The Euclidean algorithm computes the $\gcd$ of two integers with the recursive formula
and takes at worst $\log_\varphi(\min(a,b))$ steps, where $\varphi$ is the golden ratio.
What if instead one used
whenever $a\bmod b$ was greater than $b/2$?
It is easy to see this will take at worst no more than $\log_2(\min(a,b))$ steps since this ensures the second argument is at most half of the first argument, but what is the exact worst case constant coeefficient?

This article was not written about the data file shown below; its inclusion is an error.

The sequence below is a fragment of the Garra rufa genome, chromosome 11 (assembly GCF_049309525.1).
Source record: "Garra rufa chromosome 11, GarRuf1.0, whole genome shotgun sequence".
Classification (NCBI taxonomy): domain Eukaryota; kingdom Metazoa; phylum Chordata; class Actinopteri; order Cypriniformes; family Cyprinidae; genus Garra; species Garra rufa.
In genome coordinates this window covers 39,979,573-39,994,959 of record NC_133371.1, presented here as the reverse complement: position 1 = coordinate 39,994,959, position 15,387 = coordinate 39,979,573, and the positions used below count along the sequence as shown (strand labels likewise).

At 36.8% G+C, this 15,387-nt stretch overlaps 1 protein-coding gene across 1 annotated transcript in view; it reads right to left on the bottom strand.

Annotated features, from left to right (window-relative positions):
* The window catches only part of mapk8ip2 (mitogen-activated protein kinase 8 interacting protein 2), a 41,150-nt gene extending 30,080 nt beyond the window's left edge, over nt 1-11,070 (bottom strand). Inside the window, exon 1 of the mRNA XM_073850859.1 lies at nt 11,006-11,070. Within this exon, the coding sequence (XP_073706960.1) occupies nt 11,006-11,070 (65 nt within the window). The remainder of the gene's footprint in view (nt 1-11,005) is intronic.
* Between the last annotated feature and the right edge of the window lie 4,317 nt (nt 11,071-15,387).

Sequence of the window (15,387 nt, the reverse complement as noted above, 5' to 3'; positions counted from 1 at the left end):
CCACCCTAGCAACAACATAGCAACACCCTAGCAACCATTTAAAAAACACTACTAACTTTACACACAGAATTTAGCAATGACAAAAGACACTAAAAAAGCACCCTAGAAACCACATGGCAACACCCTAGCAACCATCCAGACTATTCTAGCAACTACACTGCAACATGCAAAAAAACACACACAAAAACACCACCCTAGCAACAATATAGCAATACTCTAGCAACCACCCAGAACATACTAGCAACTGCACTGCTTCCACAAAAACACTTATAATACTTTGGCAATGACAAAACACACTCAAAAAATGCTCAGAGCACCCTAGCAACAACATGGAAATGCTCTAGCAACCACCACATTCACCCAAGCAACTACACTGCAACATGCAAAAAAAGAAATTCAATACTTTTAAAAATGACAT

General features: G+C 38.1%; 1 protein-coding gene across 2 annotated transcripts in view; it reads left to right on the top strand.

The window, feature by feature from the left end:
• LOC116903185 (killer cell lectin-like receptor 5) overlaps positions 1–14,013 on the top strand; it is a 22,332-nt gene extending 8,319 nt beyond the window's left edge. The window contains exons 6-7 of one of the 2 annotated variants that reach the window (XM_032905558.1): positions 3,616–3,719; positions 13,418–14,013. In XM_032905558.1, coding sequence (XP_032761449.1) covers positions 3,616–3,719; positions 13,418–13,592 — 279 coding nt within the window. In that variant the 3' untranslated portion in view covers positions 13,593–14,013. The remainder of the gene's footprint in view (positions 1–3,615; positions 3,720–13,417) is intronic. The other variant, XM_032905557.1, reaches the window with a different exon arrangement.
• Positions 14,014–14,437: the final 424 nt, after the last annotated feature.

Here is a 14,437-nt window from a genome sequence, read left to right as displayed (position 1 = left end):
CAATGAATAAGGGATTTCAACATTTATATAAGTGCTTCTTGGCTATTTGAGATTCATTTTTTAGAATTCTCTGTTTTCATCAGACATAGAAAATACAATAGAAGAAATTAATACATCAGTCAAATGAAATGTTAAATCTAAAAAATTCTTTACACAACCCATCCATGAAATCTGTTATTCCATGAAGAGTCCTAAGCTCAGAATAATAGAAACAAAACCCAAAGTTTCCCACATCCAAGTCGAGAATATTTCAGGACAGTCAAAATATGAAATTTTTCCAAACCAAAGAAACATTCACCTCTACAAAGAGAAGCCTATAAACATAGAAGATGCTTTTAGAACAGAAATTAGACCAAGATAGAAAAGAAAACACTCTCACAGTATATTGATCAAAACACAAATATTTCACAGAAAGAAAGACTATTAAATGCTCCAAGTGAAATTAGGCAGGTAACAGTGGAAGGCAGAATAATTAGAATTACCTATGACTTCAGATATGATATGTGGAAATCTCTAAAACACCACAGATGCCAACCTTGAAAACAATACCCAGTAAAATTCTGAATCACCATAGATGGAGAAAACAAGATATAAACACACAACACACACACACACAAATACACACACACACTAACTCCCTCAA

The only sequence of pairs of integers I've managed to get the exact behavior of are consecutive Fibonacci numbers, in which case this modified algorithm runs twice as fast as the usual, which is faster than the $\log_2$ bound.
Here is a program displaying the values on each step of the standard Euclidean algorithm and the above modification.